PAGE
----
Residents Who Make An Impact

MEET THE MAN BEHIND THE CAMERA

Tony Worrall is an Ashton resident whose impressive photos you may well have seen in various places over the past few years.

He has kindly shared a little of what makes him tick in the questions & answers below.


Are you Ashton born and bred?

Disappointingly, no. I was actually born in Ramsgate so technically I’m a Southerner.

My dad had to move around the country with his job and we finally ended up in Fulwood. He was the manager of the Fame supermarket.

I have lived in Ribbleton, Larches, Penwortham, Lostock Hall, Newton near Kirkham and finally Ashton; in my opinion the best place to live.


Are You A Professional Photographer?

I don’t think I have the patience (or money) to be a professional so It’s purely a hobby.

I have had some training and really enjoy joining shoots from time to time.

It only really took off with the advent of digital. Although I used the old film type cameras, they were a lot more unforgiving. And you had to wait days for Boots to develop your film roll!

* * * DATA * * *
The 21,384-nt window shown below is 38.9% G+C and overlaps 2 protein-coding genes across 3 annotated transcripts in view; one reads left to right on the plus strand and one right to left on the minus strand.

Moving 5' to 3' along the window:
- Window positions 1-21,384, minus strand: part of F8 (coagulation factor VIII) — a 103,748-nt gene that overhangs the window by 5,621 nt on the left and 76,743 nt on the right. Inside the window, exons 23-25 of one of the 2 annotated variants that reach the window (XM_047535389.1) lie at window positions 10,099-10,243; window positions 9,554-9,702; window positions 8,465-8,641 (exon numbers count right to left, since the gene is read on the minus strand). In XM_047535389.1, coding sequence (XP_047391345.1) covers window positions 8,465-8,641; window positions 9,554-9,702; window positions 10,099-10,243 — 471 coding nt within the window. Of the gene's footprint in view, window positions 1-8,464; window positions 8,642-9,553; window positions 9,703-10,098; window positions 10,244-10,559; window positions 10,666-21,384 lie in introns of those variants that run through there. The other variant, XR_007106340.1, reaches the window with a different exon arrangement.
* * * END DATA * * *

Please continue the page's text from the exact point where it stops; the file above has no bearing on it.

I always have a camera with me , sometimes two (not just the phone). You never know what you could miss if you don’t have them.



What prompted your interest in photography?


I’ve always been interested in imagery and graphics; photography was the next step. I always had a camera in my hand, even as a kid (the cheap throwaway ones then). I’m one of those people who take a million images when on trips or holiday even as a teenager. I have hundreds of pics in old photo albums and slides - remember them?

My interest in documenting Preston really began from a separate project; a blog detailing hundreds of obscure facts about the city. I then began taking photos of the places I mention, which slowly built into photographing virtually every street in Preston! My photos attracted attention from organisations in Preston from the Council, charities, Blog Preston, Lancs Live etc. I had a brief spell documenting news events. I even photographed and interviewed Simon Rigby (RIP).

A big thrill was getting a backstage pass to photo all of the Preston Guild in 2012 where I got to meet the real Wallace & Gromit figures with Prestonian Nick Park.



What was the subject of the earliest photo you remember taking?


The one that sticks in my mind was of the Queen on the steps of The Guild Hall when she visited in 1977. I was Just a couple of feet from her. You couldn’t do that these days .

I also have a few from the Guild in 1972 which I thought was a tremendous event as a kid.